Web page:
Short version: Yes, they do.
Our post Is the tribunal system corrupt? now has over 100 comments. Most commentators disagree with our conclusion that the tribunal isn’t corrupt — and our wider opinion that, although undoubtedly flawed and imperfect, the system is basically fit for purpose.
We stand by our view. Yes, tribunals and judges do get it wrong sometimes. And, yes, there are some bad bits of law. But that doesn’t mean it’s evil or corrupt. It’s just that not much that human beings do is perfect.
Of course this is easy for us to say. There are some heartbreaking comments on the corruption post and we’re not trying to minimise or discount the emotional impact a bad tribunal experience can have. We’ve both seen too many of our own clients go through the mill for that. Both of us have on occasion become pretty angry about the way our clients – or sometimes parties, respondents or witnesses on the other side – have been treated.
Yet we are both convinced — and bear in mind that between us we’ve seen some thousands of cases — that there is no corruption, no general unreasoning hostility to claimants and, for that matter, no endemic incompetence from judges and members.
We’re far from uncritical fans of the system. But deciding that the tribunal is corrupt is a misdiagnosis. There are many problems — but that is not one of them.
In this context, it’s worth looking at the publicly available statistics on the outcome of tribunal claims. We’ve taken the following from outcomes of all types of claims in the last full year available 2013-14.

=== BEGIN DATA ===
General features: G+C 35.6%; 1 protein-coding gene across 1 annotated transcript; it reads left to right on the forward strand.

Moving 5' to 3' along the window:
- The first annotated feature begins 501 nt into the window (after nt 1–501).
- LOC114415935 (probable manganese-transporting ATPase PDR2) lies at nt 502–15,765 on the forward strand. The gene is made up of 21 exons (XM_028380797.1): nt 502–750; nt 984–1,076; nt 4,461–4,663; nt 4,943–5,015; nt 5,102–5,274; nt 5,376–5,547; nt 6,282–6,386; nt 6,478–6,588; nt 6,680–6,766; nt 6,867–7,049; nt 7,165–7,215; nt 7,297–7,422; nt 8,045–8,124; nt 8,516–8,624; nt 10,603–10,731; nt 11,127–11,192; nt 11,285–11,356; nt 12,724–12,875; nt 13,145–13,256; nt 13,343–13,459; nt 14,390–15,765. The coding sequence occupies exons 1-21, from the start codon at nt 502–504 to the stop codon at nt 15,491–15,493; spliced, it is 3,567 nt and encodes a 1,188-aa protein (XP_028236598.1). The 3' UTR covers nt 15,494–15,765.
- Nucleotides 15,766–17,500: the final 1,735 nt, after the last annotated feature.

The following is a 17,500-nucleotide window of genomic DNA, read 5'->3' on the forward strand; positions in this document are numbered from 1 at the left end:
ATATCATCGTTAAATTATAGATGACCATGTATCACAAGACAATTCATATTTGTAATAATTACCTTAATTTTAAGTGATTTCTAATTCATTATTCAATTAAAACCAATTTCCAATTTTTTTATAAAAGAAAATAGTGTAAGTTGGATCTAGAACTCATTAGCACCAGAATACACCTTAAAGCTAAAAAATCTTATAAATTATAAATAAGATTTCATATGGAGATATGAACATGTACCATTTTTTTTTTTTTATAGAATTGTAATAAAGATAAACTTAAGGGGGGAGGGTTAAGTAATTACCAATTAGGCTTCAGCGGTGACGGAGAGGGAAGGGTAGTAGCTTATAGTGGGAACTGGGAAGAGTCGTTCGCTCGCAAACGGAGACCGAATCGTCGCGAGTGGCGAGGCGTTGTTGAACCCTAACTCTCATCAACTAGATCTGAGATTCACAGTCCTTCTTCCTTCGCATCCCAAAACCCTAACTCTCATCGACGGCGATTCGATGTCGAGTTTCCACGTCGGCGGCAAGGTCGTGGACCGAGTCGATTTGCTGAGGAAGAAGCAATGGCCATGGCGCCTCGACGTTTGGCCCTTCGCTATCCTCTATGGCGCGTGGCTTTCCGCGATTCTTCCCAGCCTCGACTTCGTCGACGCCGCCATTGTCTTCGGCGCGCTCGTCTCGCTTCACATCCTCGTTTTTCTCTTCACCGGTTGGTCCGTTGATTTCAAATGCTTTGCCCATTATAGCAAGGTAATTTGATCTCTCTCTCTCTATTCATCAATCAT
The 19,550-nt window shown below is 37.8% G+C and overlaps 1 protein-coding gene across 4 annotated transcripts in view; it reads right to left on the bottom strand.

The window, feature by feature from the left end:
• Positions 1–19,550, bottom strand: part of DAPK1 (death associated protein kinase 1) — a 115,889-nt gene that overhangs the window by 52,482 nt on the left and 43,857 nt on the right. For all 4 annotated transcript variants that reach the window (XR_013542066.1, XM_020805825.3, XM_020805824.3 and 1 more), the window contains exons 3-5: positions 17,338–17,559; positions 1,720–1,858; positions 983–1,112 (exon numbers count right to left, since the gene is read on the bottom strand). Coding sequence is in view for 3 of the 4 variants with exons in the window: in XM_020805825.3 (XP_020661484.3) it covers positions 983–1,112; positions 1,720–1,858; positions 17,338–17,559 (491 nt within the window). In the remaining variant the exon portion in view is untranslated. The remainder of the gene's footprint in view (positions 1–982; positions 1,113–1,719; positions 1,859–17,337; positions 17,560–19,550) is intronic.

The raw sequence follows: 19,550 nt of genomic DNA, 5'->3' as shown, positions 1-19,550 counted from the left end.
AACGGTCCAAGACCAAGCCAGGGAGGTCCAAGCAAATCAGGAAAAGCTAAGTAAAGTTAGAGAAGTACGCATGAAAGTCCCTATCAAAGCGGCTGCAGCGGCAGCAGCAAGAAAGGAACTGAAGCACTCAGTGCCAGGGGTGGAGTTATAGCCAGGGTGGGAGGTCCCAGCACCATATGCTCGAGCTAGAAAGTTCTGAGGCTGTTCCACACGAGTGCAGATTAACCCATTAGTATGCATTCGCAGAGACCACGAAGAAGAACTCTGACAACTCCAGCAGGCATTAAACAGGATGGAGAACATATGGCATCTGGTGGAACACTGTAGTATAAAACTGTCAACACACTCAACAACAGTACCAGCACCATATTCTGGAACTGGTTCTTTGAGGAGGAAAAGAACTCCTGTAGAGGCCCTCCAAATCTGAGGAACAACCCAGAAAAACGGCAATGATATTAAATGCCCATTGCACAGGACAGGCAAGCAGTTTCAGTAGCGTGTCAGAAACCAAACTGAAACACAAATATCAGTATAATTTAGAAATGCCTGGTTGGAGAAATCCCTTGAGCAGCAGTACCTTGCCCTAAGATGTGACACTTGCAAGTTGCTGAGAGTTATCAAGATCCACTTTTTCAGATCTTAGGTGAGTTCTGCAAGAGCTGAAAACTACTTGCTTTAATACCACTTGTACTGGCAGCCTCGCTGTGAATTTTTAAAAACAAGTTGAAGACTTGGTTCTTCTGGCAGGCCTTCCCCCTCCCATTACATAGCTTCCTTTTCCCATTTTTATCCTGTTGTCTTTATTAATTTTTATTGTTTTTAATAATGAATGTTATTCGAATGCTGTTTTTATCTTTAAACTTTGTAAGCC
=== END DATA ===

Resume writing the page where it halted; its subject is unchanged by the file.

Most claims don’t actually reach a final tribunal hearing.
20%, one in five, is settled via ACAS. 53%, just over half, are withdrawn by the claimant. Most of these withdrawals, but not all, represent some form of non-ACAS settlement. So, in somewhere around two thirds of cases, claimants walk away with a negotiated settlement.
Only 3% of claimants obtain default judgment — judgment entered in their favour because the respondent failed to reply to the claim.
Rather more, 8%, have their claims struck out without a hearing. In the vast majority of cases this is because of failing to obey the tribunal’s case-management orders.
Only 14% of cases are determined at a hearing by the tribunal. In 2013-14 the results were split precisely down the middle. Half were won by the Claimant and half by the respondent.
Finally, a matter of housekeeping. The comments on this post, and on ‘Is the tribunal system corrupt?’ will stay open and people are welcome to express their views and discuss their experiences here. We do read every comment. And we won’t moderate comments unless they seem to us raise legal issues, such as libel or threats of – or incitement to – any kind of crime. We probably won’t get involved in the discussion, partly for issues of time, but mostly because we’ve said what we’ve got to say in these posts.
But we’re also going to try to keep discussions of these matters to the posts devoted to them. So, if you want to discuss tribunal corruption, incompetence or malfeasance, this is the place to do it. Off-topic comments on other posts are likely to be deleted from now on.